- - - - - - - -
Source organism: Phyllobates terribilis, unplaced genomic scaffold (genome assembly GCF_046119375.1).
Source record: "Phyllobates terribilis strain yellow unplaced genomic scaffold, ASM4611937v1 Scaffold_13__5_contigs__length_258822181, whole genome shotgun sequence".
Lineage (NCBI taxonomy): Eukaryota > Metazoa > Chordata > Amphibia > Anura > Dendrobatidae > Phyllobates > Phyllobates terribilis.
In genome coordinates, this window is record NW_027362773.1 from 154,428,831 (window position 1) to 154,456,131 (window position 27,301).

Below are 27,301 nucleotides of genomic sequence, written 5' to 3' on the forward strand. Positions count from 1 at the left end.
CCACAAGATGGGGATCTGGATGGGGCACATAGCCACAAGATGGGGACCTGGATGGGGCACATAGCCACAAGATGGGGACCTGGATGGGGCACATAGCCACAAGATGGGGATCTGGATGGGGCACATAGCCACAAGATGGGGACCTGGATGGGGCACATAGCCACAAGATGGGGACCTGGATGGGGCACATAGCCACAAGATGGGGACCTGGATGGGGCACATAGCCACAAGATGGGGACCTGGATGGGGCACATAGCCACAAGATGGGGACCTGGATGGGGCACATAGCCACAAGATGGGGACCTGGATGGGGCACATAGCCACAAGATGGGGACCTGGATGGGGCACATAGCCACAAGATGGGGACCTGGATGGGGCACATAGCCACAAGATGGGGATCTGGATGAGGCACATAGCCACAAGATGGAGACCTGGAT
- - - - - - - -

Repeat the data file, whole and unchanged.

Source organism: Phyllobates terribilis, unplaced genomic scaffold (genome assembly GCF_046119375.1).
Source record: "Phyllobates terribilis strain yellow unplaced genomic scaffold, ASM4611937v1 Scaffold_13__5_contigs__length_258822181, whole genome shotgun sequence".
Lineage (NCBI taxonomy): Eukaryota > Metazoa > Chordata > Amphibia > Anura > Dendrobatidae > Phyllobates > Phyllobates terribilis.
In genome coordinates, this window is record NW_027362773.1 from 154,428,831 (window position 1) to 154,456,131 (window position 27,301).

Below are 27,301 nucleotides of genomic sequence, written 5' to 3' on the forward strand. Positions count from 1 at the left end.
CCACAAGATGGGGATCTGGATGGGGCACATAGCCACAAGATGGGGACCTGGATGGGGCACATAGCCACAAGATGGGGACCTGGATGGGGCACATAGCCACAAGATGGGGATCTGGATGGGGCACATAGCCACAAGATGGGGACCTGGATGGGGCACATAGCCACAAGATGGGGACCTGGATGGGGCACATAGCCACAAGATGGGGACCTGGATGGGGCACATAGCCACAAGATGGGGACCTGGATGGGGCACATAGCCACAAGATGGGGACCTGGATGGGGCACATAGCCACAAGATGGGGACCTGGATGGGGCACATAGCCACAAGATGGGGACCTGGATGGGGCACATAGCCACAAGATGGGGACCTGGATGGGGCACATAGCCACAAGATGGGGATCTGGATGAGGCACATAGCCACAAGATGGAGACCTGGAT